Again, it depends on what kind of night you’re planning. If you’re doing an open call, you could end up with ten or twelve people, or with two. On the other hand if you want to play a game that is ‘best’ with a given number, like Battlestar Galactica for five or Dungeon Lords for four, then you have to either make sure there’s enough players to make up another full game or lock down your numbers. It also can depend on physical space, and not all of us have the same amount of room. Some games are table-eating monsters. Conquest of the Empire is one, which we do actually play from time to time (an old favourite), or Railroad Tycoon, which I think is officially the largest map. War of the Rings: CE is a beast as well. Again though, it very much depends on what you’re doing. Jimmy has an awesome wargame set up in a separate room, with proper terrain and painted metal miniatures, and there are regular wargamer sessions running Napoleonic scenarios for two or four players. I guess it’s a bit of a ‘how long is a piece of string’ question, really.


  1. What do you love about hosting games nights?

Again, we’re all there for the same reason. You get to play the games you’ve bought, or games you want to play that someone else has brought, and you know that the people you’re playing with are going to treat the gaming in the same spirit you are. It’s not like playing video games online, which is sociable in its own way. Before I got into this, I was playing World of Warcraft. While I made some actual friends there, and I’m still in touch with them, and it was sociable, it’s still not the same as a bunch of folks sitting around the table sharing a laugh over a gag that you had to be there for…

  1. What games do your group have a soft spot for?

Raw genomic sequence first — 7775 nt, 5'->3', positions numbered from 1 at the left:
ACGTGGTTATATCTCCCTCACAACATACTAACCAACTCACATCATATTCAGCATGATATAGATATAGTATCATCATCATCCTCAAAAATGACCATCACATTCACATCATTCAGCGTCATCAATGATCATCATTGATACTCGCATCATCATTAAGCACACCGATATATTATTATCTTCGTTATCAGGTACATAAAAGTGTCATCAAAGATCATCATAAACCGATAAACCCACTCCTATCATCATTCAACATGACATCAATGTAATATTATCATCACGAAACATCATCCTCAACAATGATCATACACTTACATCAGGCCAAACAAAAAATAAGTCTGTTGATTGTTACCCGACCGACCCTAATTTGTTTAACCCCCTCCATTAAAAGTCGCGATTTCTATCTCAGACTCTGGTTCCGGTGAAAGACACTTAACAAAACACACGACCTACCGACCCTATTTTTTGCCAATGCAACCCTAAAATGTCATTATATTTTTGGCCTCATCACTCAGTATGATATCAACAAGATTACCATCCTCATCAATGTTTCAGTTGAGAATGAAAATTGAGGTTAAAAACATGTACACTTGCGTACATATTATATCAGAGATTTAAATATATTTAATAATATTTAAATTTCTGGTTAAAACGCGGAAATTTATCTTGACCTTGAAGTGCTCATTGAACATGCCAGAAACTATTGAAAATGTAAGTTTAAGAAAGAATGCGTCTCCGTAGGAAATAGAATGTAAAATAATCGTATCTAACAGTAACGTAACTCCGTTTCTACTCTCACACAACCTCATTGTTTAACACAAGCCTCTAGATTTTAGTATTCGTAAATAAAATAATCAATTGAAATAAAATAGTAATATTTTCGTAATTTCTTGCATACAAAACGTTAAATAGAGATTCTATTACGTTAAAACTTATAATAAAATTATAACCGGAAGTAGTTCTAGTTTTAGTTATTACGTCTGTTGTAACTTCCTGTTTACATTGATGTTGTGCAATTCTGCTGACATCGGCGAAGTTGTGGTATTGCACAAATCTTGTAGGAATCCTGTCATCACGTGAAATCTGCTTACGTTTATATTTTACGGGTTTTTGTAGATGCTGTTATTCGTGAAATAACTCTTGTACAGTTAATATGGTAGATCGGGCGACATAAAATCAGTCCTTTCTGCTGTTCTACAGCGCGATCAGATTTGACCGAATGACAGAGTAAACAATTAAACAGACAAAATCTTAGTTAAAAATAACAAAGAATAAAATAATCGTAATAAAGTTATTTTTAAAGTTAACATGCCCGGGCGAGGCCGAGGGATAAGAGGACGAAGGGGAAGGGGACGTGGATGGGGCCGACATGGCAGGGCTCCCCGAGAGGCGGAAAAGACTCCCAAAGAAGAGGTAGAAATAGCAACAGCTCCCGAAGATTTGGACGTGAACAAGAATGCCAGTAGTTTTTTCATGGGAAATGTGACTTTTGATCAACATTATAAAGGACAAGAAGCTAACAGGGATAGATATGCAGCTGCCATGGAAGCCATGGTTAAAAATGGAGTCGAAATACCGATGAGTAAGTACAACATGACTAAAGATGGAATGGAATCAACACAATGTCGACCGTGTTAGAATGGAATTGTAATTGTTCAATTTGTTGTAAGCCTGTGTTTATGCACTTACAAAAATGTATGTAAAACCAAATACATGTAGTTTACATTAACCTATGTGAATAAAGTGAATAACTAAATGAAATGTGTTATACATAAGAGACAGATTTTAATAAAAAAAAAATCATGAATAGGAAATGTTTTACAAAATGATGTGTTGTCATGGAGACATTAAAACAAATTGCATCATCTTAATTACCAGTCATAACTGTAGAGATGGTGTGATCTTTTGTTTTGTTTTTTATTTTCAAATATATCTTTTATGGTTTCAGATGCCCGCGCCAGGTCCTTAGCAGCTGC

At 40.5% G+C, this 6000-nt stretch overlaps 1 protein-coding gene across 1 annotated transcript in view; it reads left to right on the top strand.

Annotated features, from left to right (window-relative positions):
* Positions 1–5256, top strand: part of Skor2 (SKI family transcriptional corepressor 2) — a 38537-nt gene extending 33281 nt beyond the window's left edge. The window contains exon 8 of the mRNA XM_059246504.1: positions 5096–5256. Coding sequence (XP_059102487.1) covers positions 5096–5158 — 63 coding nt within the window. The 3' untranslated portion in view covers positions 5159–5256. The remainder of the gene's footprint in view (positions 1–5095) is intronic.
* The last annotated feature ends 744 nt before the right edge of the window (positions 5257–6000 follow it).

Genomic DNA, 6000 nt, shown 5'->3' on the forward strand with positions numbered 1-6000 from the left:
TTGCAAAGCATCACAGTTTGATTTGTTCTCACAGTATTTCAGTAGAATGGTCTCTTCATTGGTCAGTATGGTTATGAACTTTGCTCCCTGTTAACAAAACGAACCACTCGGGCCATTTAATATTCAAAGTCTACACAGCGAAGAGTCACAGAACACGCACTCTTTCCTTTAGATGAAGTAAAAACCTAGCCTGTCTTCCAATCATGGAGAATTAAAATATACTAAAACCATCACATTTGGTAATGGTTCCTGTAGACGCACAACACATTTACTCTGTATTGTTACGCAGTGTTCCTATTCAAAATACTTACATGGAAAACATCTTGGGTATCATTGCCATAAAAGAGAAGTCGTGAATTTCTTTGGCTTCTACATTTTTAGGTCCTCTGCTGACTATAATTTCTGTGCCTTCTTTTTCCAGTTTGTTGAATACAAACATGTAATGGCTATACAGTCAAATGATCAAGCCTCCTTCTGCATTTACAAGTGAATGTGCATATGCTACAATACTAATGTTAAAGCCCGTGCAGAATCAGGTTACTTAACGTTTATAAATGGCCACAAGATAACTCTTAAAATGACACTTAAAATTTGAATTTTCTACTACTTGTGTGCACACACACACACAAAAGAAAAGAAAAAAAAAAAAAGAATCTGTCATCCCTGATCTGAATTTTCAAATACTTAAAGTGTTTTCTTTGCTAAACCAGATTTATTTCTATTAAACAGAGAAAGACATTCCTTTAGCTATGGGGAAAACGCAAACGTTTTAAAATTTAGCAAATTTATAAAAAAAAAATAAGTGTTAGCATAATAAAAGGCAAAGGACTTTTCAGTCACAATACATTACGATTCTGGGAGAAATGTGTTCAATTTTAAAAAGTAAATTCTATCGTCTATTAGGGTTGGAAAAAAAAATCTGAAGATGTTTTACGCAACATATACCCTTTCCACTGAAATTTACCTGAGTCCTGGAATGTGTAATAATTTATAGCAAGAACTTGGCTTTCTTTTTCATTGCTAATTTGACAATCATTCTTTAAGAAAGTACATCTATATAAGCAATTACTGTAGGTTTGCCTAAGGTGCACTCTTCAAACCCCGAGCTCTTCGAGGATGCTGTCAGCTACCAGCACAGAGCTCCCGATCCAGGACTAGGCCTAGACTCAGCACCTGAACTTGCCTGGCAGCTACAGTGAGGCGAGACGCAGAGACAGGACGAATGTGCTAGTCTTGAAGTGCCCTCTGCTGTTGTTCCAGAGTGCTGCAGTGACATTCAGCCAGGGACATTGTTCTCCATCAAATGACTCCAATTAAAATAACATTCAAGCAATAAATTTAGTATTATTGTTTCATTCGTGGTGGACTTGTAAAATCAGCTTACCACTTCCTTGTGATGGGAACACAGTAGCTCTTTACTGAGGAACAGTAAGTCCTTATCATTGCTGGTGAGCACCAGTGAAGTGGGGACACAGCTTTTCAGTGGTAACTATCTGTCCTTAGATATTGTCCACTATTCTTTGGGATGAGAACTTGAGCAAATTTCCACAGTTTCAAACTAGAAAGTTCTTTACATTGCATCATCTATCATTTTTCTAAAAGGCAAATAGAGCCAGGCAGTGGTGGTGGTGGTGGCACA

We are pretty inclined towards shiny and new, and with several fairly voracious collectors among us, there’s a steady supply. We do a BGG geek list every month with our own ‘most played’ and ‘most epic’ game of the month. Splendor has been very hot for the last six months or so. But some games have never been far from the tables, like Game of Thrones, Eclipse, Mage Knight, Ankh-Morpork, Chaos in the Old World, Dungeon Lords, Lancaster, or Mare Nostrum. We’re in the middle of a Twilight Struggle league right now, actually. I guess if there’s a game we have a certain affection for it’d be Twilight Imperium, the old grand dame that doesn’t get played that often, but has generated some great stories over the years. And of course there’s Heroscape, the greatest toybox in modern gaming, which comes out every Christmas for an epic child-friendly and later adult all-night session. Likewise Arkham Horror gets a spin around Halloween and/or Gaelcon. Also, different people are into different particular games, and would play them away in a closed session, like block wargames, or even a little RPG action. We’ve made a few stabs at campaign play in things like Pathfinder the card game and Imperial Assault. But I guess all that comes under ‘shiny’, right?